The U.S. Securities and Exchange Commission has cleared the way for Apple shareholders to vote on a proposal requiring its board to review its use of non-disclosure agreements and other concealment clauses.
In the proposal, activist investor Nia Impact Capital said Apple’s concealment clauses do not exclude “[its] workers’ rights to speak openly about harassment, discrimination, and other unlawful acts.” It proposed that the company’s board prepare a public report assessing the potential risks to Apple of having concealment clauses without such exclusion clauses.
Apple asked the SEC for a “no-action” letter saying it would not recommend enforcement action if the company did not put the proposal before shareholders at its next annual general meeting in 2022.
But according to Reuters, the commission has denied Apple’s request, finding that it had not already “substantially implemented” the underlying concerns and essential objectives of the proposal.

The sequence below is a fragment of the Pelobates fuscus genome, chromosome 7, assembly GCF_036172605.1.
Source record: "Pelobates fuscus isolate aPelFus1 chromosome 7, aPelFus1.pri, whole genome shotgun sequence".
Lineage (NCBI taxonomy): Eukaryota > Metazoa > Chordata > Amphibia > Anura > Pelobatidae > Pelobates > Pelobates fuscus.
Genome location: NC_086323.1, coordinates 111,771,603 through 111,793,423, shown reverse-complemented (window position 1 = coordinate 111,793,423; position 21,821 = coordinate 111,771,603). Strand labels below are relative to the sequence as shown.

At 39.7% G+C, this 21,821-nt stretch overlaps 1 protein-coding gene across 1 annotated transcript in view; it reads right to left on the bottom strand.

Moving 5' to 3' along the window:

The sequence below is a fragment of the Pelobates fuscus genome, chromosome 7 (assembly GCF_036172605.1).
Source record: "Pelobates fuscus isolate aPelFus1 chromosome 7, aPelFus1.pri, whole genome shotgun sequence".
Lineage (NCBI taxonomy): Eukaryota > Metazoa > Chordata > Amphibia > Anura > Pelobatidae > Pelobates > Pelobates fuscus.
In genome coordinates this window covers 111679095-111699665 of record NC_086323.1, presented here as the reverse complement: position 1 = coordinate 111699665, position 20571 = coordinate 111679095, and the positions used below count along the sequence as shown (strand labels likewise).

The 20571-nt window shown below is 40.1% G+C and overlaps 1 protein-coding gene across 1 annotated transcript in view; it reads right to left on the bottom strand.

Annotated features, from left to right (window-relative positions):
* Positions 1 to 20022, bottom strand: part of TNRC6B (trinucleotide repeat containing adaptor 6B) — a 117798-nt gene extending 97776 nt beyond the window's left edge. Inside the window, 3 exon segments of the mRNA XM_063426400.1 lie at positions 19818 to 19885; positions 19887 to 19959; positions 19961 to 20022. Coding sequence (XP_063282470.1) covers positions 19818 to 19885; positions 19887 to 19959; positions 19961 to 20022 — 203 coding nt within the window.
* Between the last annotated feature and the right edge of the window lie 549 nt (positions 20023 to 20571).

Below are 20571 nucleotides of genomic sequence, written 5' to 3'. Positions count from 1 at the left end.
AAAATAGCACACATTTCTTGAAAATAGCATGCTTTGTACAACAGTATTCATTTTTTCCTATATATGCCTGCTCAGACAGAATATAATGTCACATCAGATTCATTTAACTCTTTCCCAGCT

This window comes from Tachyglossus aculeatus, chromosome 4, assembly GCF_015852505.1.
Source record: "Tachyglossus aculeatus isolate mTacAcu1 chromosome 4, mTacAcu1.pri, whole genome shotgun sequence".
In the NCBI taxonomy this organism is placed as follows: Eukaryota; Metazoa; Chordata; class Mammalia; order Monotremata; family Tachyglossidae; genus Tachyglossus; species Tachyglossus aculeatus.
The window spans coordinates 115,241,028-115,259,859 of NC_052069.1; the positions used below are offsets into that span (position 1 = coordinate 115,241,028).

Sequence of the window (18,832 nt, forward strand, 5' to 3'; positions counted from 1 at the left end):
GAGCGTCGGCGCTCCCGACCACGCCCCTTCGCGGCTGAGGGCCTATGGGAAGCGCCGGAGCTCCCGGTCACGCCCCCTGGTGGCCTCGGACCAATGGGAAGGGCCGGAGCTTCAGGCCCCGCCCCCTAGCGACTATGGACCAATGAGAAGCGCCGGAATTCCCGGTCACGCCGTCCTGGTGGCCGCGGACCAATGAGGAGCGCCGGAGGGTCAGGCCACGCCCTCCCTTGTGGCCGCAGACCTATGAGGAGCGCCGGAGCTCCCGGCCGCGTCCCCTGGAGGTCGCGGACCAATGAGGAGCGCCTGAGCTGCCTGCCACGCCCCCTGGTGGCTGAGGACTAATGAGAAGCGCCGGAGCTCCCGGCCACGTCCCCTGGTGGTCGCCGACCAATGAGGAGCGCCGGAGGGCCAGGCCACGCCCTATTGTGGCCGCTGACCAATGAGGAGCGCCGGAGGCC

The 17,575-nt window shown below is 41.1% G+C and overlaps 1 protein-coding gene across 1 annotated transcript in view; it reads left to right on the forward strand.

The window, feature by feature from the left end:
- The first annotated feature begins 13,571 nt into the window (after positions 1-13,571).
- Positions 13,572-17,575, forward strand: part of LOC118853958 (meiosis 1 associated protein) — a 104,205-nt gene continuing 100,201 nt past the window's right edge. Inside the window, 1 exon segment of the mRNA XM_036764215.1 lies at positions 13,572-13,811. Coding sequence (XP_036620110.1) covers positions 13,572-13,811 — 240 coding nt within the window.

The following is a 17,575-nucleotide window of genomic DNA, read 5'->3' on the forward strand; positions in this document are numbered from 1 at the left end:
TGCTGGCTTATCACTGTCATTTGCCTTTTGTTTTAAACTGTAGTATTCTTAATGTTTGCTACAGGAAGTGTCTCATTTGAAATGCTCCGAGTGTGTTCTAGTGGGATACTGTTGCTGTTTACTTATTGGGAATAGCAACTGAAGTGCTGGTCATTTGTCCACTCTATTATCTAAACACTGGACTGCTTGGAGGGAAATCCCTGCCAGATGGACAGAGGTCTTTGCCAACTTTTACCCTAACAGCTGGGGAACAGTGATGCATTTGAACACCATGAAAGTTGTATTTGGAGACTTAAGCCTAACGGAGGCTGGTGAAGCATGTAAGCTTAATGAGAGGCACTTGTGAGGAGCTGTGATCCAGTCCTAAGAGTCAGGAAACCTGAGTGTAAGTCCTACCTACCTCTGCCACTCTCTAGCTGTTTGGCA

“The SEC’s response to Apple could bode poorly for other companies,” Ars Technica said, noting that the regulator last month changed its policies to make it harder for companies to obtain no-action letters under Exchange Rule 14a-8, which requires companies to include shareholder proposals in proxy statements.
Apple told the SEC in October that it had met the “substantial implementation” test, in part because there is no provision in its standard separation agreement that “would prohibit former employees from discussing harassment, discrimination, or other unlawful acts in the workplace with anyone.”
However, former Apple software engineer Cher Scarlett filed a whistleblower complaint with the SEC a week later alleging the company had made “false statements or misleading statements” in its response to Nia’s proposal.
She attached a copy of the settlement agreement Apple offered her that included a “statement [that] I was allowed to say about my leaving the company being a personal decision, rather than fleeing a hostile work environment after attempting to exercise my rights and help others organize” under federal labor laws.
Nia Impact Capital has told the SEC it has “received information, confidentially provided, that Apple has sought to use concealment clauses in the context of discrimination, harassment, and other workplace labor violation claims.”